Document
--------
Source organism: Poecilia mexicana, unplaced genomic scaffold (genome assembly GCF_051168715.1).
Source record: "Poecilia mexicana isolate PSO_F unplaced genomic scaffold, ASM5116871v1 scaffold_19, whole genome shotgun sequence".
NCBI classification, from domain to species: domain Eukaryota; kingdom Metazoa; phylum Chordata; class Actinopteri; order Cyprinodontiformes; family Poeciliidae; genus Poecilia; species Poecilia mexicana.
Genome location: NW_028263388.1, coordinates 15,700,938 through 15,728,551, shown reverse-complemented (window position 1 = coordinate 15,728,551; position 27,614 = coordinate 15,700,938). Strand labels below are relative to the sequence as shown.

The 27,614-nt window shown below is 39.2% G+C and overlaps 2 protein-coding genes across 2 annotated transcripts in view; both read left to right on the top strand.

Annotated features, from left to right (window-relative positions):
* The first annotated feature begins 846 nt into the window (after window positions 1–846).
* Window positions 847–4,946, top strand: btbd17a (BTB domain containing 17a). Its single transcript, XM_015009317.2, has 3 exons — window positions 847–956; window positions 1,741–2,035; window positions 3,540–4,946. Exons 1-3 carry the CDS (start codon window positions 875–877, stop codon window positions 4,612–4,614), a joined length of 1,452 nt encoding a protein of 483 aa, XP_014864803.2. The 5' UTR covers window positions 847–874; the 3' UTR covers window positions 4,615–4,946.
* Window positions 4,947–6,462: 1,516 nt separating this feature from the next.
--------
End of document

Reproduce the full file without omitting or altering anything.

Source organism: Poecilia mexicana, unplaced genomic scaffold (genome assembly GCF_051168715.1).
Source record: "Poecilia mexicana isolate PSO_F unplaced genomic scaffold, ASM5116871v1 scaffold_19, whole genome shotgun sequence".
NCBI classification, from domain to species: domain Eukaryota; kingdom Metazoa; phylum Chordata; class Actinopteri; order Cyprinodontiformes; family Poeciliidae; genus Poecilia; species Poecilia mexicana.
Genome location: NW_028263388.1, coordinates 15,700,938 through 15,728,551, shown reverse-complemented (window position 1 = coordinate 15,728,551; position 27,614 = coordinate 15,700,938). Strand labels below are relative to the sequence as shown.

The 27,614-nt window shown below is 39.2% G+C and overlaps 2 protein-coding genes across 2 annotated transcripts in view; both read left to right on the top strand.

Annotated features, from left to right (window-relative positions):
* The first annotated feature begins 846 nt into the window (after window positions 1–846).
* Window positions 847–4,946, top strand: btbd17a (BTB domain containing 17a). Its single transcript, XM_015009317.2, has 3 exons — window positions 847–956; window positions 1,741–2,035; window positions 3,540–4,946. Exons 1-3 carry the CDS (start codon window positions 875–877, stop codon window positions 4,612–4,614), a joined length of 1,452 nt encoding a protein of 483 aa, XP_014864803.2. The 5' UTR covers window positions 847–874; the 3' UTR covers window positions 4,615–4,946.
* Window positions 4,947–6,462: 1,516 nt separating this feature from the next.